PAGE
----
Predicting snow days by algorithm: How reliable is it?

The algorithm on, a free school-closings prediction service, predicts a possible but unlikely chance of closing or delay for the morning of Jan. 6. FCPS students must wait until then to see if the calculator is correct in its prediction.

Kate Deng and Anjali Khanna

Around this time last January, students of Fairfax County Public Schools (FCPS) had already experienced several severe-weather related closings. So many, in fact, that it seemed these students were checking Accuweather’s Snow Day Predictor on the daily.

Thanks to the FCPS School Board, with member Ryan McElveen reporting their every move on Twitter and Facebook to keep the county updated, FCPS received eight snow days last year, including St. Patrick’s Day, National Pancake Day, and Valentine’s Day.

However, just how reliable are algorithm-based snow day calculators like Accuweather and, which utilize information like area code, school type and leniency of school board members in granting snow days as factors for a forecast of upcoming closings?

“Although I do not rely on the predictions of snow day calculators alone, they serve as an informed second opinion regarding the matter at hand. However, precedent has demonstrated that they are, all in all, fairly accurate and reliable,” junior Fudong Fan said.

During the streak of snow in January of last year, most of the snow day calculators issued prediction values of 90 to 100 percent for the majority of the snowstorm days, meaning schools were “likely” to “highly likely” to experience closings or delays. This year, however, snow day calculators have not been put into as good of a use in FCPS, due to the lack of snowfall in this season’s forecasts. The only snowfall of the 2014-2015 school year so far occurred during Thanksgiving break, but most students did not feel the need to check the forecast for a day off that they were already receiving.

“I didn’t use any snow day calculators over break because there was no snow in the forecast and I didn’t feel the need to check if we were on break anyway,” freshman Jade Wang said.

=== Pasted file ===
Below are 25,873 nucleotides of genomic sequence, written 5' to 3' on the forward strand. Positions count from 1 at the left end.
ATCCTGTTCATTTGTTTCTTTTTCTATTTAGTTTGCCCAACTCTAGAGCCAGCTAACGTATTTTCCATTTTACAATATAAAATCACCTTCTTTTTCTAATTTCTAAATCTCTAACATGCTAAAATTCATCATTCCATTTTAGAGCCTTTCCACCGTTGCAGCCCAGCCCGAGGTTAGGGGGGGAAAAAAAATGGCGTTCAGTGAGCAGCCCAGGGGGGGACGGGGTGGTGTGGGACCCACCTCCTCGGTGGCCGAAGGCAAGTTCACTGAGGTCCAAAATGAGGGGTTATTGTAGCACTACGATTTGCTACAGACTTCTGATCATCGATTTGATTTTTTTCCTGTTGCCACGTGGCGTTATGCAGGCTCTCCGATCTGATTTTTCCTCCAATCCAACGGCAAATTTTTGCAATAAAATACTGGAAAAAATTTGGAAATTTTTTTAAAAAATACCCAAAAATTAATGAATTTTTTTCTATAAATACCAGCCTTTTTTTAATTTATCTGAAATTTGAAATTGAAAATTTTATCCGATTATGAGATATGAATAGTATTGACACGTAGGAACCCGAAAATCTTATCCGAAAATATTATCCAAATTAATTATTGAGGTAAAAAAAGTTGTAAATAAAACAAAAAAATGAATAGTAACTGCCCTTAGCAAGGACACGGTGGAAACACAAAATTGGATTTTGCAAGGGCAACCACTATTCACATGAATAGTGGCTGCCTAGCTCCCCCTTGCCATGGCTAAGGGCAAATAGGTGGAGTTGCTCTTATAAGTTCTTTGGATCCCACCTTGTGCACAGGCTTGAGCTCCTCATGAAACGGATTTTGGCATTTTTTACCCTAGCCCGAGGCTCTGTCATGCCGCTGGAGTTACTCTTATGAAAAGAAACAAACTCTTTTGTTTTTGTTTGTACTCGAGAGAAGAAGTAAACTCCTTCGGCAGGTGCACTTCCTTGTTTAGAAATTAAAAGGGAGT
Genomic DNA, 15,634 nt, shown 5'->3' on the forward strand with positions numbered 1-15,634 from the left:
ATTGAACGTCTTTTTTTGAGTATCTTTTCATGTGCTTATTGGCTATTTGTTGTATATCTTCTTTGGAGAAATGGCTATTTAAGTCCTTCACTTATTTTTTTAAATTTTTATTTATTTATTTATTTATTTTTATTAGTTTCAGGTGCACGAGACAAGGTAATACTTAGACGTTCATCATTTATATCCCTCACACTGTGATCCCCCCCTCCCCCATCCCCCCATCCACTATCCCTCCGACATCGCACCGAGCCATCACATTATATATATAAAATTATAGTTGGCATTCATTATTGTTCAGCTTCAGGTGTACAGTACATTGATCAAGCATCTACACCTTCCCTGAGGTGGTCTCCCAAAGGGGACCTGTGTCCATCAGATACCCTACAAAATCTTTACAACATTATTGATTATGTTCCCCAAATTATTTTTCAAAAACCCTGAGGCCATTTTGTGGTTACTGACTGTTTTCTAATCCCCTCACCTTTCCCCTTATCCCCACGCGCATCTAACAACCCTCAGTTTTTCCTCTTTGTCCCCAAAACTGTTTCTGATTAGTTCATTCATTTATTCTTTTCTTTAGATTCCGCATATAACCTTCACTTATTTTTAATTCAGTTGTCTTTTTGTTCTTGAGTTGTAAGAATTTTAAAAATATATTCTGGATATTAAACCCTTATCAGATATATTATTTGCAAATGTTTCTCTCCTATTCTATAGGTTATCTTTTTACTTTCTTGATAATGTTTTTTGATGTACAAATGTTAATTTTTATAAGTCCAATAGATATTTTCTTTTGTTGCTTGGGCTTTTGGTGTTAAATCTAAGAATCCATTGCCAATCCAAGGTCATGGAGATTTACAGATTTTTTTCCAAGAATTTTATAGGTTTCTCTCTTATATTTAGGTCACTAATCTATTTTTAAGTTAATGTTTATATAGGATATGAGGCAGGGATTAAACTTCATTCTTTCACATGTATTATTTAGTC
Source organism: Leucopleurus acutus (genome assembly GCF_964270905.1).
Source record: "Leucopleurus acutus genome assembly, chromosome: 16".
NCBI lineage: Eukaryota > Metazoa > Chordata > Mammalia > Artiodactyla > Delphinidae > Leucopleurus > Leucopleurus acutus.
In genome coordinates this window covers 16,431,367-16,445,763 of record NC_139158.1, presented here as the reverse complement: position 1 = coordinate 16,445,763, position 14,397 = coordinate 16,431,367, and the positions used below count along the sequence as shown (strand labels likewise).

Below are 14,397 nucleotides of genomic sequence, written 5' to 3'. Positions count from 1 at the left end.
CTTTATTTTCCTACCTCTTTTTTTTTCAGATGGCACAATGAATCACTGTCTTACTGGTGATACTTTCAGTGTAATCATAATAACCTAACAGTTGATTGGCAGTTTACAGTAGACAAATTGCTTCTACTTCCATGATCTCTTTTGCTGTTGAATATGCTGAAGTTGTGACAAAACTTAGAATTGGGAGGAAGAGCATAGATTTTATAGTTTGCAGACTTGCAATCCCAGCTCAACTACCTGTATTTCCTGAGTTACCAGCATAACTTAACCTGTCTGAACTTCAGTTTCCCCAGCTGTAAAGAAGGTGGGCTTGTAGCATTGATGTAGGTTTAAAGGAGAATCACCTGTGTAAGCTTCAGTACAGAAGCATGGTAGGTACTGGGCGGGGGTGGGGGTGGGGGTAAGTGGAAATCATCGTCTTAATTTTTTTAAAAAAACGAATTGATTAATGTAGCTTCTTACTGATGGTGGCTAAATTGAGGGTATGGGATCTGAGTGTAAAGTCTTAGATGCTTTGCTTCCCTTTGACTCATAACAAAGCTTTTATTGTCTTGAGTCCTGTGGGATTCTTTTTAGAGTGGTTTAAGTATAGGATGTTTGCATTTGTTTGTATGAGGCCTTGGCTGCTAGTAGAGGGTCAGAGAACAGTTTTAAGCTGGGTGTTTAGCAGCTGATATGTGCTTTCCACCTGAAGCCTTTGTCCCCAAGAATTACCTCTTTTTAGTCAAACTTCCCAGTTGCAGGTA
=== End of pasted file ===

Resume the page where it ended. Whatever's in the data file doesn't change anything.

With reported predictions of around one inch across Fairfax County in the forecast for the morning of Jan. 6, many Jefferson students are hopeful that the FCPS school board will be willing to close or delay schools.’s algorithm predicts a 40 percent chance of a closing or delay, which, according to the key provided on the site, suggests “little or no chance of anything, but possible.” Taking a slightly more optimistic tone, the Accuweather algorithm predicts a “four out of 10” chance for closings, meaning “possibly.” However, the latter algorithm does not take into account the number of snow days already spent nor type of school.

As a result, FCPS students can have no guarantee of school closures, and many will be waiting patiently for news come the morning of Jan. 6. However, the decision of the school board may prove to be a helpful indicator as to just how accurate snow day calculators are.

“I usually keep Accuweather page and snow day calculator open while I do my homework and check the FCPS website in the morning for updates, which is definitely what I will be doing first thing tomorrow morning,” sophomore Rehan Madhugiri said.